The more I read the more I realized that slavery was going to be central to the plot, not just something to be mentioned in passing. How is a novelist supposed to deal with this? I need my main characters to be likable but they have to be slave owners. How can I strike that balance? I’ve read plenty of good books where the writer tackled cultures not their own. How does a 21st century white, middle class woman write about 18th century slavery? I will be working through this problem the whole time I am writing, and rewriting.

My plight reflects a split that has been present since the beginning of the colony, and is evident in the paper this morning. The black community is disputing the right of the city to award a grant to the Delaware Historical Society (run by people like me) to set up a black heritage and cultural center.

The other day I ran into this quote by James Baldwin: People who treat other people as less than human must not be surprised when the bread they cast upon the water comes back poisoned.

Seems like a pretty good basis for a novel.

3 comments:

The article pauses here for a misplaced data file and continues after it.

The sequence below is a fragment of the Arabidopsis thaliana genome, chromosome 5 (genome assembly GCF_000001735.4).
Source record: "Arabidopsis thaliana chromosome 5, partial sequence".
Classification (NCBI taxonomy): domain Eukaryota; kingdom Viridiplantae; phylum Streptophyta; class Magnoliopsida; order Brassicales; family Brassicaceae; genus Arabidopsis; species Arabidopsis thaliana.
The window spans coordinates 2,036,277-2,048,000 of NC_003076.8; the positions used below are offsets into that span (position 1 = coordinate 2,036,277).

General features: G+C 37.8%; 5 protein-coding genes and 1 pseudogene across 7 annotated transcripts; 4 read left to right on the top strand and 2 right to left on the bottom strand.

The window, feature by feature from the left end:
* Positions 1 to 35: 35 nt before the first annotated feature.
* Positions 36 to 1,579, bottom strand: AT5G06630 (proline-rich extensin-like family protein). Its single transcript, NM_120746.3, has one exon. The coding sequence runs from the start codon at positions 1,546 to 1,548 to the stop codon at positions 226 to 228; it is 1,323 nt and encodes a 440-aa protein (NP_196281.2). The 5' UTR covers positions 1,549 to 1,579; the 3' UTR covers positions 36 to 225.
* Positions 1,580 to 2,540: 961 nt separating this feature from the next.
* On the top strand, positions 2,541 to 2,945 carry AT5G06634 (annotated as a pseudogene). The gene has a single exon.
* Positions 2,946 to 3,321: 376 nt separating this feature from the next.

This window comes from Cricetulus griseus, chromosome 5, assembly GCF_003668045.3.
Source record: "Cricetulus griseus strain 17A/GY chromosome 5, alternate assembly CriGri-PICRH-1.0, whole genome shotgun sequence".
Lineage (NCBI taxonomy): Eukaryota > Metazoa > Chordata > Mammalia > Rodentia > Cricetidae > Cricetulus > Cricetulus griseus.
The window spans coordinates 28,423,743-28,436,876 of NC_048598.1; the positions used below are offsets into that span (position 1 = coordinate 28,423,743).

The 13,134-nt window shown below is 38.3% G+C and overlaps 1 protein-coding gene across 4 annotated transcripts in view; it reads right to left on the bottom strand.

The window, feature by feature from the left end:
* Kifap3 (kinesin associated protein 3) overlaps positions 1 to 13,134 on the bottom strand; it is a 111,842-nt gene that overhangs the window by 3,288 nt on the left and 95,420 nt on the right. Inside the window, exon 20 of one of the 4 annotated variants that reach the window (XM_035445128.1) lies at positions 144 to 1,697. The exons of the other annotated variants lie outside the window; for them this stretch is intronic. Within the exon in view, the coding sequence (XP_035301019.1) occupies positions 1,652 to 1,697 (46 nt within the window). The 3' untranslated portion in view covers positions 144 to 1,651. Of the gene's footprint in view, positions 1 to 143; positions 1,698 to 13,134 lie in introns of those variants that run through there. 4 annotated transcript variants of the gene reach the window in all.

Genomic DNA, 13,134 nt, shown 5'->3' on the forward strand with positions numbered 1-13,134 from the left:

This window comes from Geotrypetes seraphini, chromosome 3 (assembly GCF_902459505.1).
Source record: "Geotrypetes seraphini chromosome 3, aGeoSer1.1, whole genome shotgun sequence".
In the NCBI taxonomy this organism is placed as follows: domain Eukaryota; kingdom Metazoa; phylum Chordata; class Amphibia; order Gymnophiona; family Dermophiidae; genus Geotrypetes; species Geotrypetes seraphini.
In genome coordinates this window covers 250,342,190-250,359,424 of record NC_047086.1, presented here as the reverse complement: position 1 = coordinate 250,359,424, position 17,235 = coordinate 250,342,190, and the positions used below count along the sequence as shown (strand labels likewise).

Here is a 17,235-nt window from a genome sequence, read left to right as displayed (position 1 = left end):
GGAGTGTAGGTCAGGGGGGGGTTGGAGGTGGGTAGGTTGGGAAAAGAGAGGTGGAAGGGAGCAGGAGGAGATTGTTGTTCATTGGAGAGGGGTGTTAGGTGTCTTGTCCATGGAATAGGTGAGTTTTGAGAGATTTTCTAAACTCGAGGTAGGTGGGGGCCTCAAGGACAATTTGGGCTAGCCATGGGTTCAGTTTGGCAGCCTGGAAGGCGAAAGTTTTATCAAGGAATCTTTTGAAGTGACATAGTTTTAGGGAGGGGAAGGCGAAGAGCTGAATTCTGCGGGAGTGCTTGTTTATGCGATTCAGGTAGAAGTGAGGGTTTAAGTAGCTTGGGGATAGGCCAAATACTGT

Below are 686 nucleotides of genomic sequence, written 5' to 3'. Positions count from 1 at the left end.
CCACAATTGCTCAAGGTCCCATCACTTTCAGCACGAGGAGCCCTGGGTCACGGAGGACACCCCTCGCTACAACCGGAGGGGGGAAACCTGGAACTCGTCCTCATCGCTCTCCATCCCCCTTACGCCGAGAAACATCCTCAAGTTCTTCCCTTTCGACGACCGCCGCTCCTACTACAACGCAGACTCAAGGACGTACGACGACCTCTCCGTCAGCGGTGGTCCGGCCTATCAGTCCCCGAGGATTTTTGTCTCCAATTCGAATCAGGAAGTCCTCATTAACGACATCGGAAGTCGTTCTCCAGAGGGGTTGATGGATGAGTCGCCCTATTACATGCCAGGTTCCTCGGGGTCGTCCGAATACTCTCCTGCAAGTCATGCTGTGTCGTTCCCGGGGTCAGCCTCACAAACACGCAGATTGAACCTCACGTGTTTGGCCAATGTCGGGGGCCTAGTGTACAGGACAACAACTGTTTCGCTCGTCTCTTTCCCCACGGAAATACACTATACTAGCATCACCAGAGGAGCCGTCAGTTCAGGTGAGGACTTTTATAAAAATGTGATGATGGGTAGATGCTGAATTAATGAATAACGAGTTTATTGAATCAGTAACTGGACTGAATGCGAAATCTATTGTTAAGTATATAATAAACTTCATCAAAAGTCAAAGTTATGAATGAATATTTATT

Warren Bull said...

I commend your persistence and your honesty. Slavery was important in the development of the colonies and then the states. I don't think we can ignore the truth just because it is uncomfortable/difficult/inexcusable. I've written two novels about Abraham Lincoln and one about "Bleeding Kansas." I have characters who are slave holders and who argue for the "Peculiar Institution." They were hard to write about, but it would have been dishonest to ignore them.

Linda Rodriguez said...

KB, I think if you are aware and try to write consciously and unflinchingly that this will be a great book. Good luck!

Gloria Alden said...

Interesting blog, KB.I think you can do it and quite well. Although there were some complaints about the author of THE HELP witing about black maids, all in all most people think she did a good job. Could the daughter or son of one of your slave holders be opposed to slavery? Just a thought. And then some slave holders honestly felt their slaves depended on them for their care. Misguided, of course, but that was often the thinking at that time.